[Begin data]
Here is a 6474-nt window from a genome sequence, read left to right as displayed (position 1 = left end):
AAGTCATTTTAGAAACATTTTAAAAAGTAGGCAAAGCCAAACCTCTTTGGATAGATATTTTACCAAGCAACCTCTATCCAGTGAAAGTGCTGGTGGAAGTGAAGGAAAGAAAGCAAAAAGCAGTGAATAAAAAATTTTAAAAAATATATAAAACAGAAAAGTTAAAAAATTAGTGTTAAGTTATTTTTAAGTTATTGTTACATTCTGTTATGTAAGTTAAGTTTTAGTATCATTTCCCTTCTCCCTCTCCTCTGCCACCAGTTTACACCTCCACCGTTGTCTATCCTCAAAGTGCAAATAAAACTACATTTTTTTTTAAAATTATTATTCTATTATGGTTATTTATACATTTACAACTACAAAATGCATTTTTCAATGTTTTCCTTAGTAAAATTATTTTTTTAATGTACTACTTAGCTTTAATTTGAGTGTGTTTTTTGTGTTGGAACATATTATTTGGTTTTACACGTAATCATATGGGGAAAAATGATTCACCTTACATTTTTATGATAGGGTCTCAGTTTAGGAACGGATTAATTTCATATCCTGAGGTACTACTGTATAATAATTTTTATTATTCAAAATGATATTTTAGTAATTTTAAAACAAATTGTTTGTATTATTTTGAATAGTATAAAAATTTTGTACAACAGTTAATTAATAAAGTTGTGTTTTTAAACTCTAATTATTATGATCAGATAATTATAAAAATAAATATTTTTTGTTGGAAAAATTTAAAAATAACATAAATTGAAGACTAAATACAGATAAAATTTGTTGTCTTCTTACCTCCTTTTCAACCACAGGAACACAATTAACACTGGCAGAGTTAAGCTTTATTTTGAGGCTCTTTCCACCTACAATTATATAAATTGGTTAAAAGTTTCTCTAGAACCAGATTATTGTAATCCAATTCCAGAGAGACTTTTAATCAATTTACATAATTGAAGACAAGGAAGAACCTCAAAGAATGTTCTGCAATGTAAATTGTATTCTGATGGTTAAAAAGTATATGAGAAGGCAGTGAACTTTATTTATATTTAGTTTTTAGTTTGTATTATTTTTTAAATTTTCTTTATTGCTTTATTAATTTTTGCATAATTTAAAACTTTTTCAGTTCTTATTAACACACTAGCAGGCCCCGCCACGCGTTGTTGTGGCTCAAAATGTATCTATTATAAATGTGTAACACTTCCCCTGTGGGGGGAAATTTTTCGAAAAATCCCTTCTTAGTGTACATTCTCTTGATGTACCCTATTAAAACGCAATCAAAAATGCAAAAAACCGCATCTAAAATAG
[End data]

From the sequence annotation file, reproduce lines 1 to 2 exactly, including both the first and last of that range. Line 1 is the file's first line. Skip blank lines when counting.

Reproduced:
Here is a 6474-nt window from a genome sequence, read left to right as displayed (position 1 = left end):
AAGTCATTTTAGAAACATTTTAAAAAGTAGGCAAAGCCAAACCTCTTTGGATAGATATTTTACCAAGCAACCTCTATCCAGTGAAAGTGCTGGTGGAAGTGAAGGAAAGAAAGCAAAAAGCAGTGAATAAAAAATTTTAAAAAATATATAAAACAGAAAAGTTAAAAAATTAGTGTTAAGTTATTTTTAAGTTATTGTTACATTCTGTTATGTAAGTTAAGTTTTAGTATCATTTCCCTTCTCCCTCTCCTCTGCCACCAGTTTACACCTCCACCGTTGTCTATCCTCAAAGTGCAAATAAAACTACATTTTTTTTTAAAATTATTATTCTATTATGGTTATTTATACATTTACAACTACAAAATGCATTTTTCAATGTTTTCCTTAGTAAAATTATTTTTTTAATGTACTACTTAGCTTTAATTTGAGTGTGTTTTTTGTGTTGGAACATATTATTTGGTTTTACACGTAATCATATGGGGAAAAATGATTCACCTTACATTTTTATGATAGGGTCTCAGTTTAGGAACGGATTAATTTCATATCCTGAGGTACTACTGTATAATAATTTTTATTATTCAAAATGATATTTTAGTAATTTTAAAACAAATTGTTTGTATTATTTTGAATAGTATAAAAATTTTGTACAACAGTTAATTAATAAAGTTGTGTTTTTAAACTCTAATTATTATGATCAGATAATTATAAAAATAAATATTTTTTGTTGGAAAAATTTAAAAATAACATAAATTGAAGACTAAATACAGATAAAATTTGTTGTCTTCTTACCTCCTTTTCAACCACAGGAACACAATTAACACTGGCAGAGTTAAGCTTTATTTTGAGGCTCTTTCCACCTACAATTATATAAATTGGTTAAAAGTTTCTCTAGAACCAGATTATTGTAATCCAATTCCAGAGAGACTTTTAATCAATTTACATAATTGAAGACAAGGAAGAACCTCAAAGAATGTTCTGCAATGTAAATTGTATTCTGATGGTTAAAAAGTATATGAGAAGGCAGTGAACTTTATTTATATTTAGTTTTTAGTTTGTATTATTTTTTAAATTTTCTTTATTGCTTTATTAATTTTTGCATAATTTAAAACTTTTTCAGTTCTTATTAACACACTAGCAGGCCCCGCCACGCGTTGTTGTGGCTCAAAATGTATCTATTATAAATGTGTAACACTTCCCCTGTGGGGGGAAATTTTTCGAAAAATCCCTTCTTAGTGTACATTCTCTTGATGTACCCTATTAAAACGCAATCAAAAATGCAAAAAACCGCATCTAAAATAG